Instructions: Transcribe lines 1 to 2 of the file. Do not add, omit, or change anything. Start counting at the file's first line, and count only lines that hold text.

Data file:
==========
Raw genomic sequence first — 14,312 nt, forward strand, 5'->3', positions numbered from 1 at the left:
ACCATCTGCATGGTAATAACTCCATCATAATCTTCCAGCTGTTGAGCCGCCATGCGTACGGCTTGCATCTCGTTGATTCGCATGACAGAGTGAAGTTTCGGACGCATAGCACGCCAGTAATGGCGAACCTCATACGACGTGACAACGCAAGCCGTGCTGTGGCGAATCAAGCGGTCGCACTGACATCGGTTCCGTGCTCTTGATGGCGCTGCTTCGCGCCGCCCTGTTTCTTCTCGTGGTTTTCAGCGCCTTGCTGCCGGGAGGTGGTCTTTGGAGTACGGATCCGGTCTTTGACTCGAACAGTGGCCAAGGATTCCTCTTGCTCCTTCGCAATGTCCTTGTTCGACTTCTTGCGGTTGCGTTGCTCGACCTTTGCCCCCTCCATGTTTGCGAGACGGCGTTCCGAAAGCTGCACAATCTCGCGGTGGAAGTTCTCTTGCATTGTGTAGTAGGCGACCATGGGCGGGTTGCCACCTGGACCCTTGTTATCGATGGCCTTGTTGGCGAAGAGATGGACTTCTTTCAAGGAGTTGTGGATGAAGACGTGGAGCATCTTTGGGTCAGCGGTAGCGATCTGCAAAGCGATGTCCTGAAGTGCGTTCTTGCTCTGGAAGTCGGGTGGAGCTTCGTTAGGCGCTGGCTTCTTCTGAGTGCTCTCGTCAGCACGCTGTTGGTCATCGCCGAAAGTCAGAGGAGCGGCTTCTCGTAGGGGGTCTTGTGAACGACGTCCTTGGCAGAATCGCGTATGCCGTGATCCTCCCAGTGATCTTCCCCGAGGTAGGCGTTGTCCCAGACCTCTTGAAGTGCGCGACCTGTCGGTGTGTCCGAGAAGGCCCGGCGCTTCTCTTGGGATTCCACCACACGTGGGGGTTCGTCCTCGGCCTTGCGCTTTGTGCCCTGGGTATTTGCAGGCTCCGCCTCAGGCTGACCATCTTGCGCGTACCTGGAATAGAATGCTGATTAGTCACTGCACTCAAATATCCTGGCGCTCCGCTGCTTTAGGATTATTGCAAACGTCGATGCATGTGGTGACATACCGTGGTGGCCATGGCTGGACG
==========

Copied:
Raw genomic sequence first — 14,312 nt, forward strand, 5'->3', positions numbered from 1 at the left:
ACCATCTGCATGGTAATAACTCCATCATAATCTTCCAGCTGTTGAGCCGCCATGCGTACGGCTTGCATCTCGTTGATTCGCATGACAGAGTGAAGTTTCGGACGCATAGCACGCCAGTAATGGCGAACCTCATACGACGTGACAACGCAAGCCGTGCTGTGGCGAATCAAGCGGTCGCACTGACATCGGTTCCGTGCTCTTGATGGCGCTGCTTCGCGCCGCCCTGTTTCTTCTCGTGGTTTTCAGCGCCTTGCTGCCGGGAGGTGGTCTTTGGAGTACGGATCCGGTCTTTGACTCGAACAGTGGCCAAGGATTCCTCTTGCTCCTTCGCAATGTCCTTGTTCGACTTCTTGCGGTTGCGTTGCTCGACCTTTGCCCCCTCCATGTTTGCGAGACGGCGTTCCGAAAGCTGCACAATCTCGCGGTGGAAGTTCTCTTGCATTGTGTAGTAGGCGACCATGGGCGGGTTGCCACCTGGACCCTTGTTATCGATGGCCTTGTTGGCGAAGAGATGGACTTCTTTCAAGGAGTTGTGGATGAAGACGTGGAGCATCTTTGGGTCAGCGGTAGCGATCTGCAAAGCGATGTCCTGAAGTGCGTTCTTGCTCTGGAAGTCGGGTGGAGCTTCGTTAGGCGCTGGCTTCTTCTGAGTGCTCTCGTCAGCACGCTGTTGGTCATCGCCGAAAGTCAGAGGAGCGGCTTCTCGTAGGGGGTCTTGTGAACGACGTCCTTGGCAGAATCGCGTATGCCGTGATCCTCCCAGTGATCTTCCCCGAGGTAGGCGTTGTCCCAGACCTCTTGAAGTGCGCGACCTGTCGGTGTGTCCGAGAAGGCCCGGCGCTTCTCTTGGGATTCCACCACACGTGGGGGTTCGTCCTCGGCCTTGCGCTTTGTGCCCTGGGTATTTGCAGGCTCCGCCTCAGGCTGACCATCTTGCGCGTACCTGGAATAGAATGCTGATTAGTCACTGCACTCAAATATCCTGGCGCTCCGCTGCTTTAGGATTATTGCAAACGTCGATGCATGTGGTGACATACCGTGGTGGCCATGGCTGGACG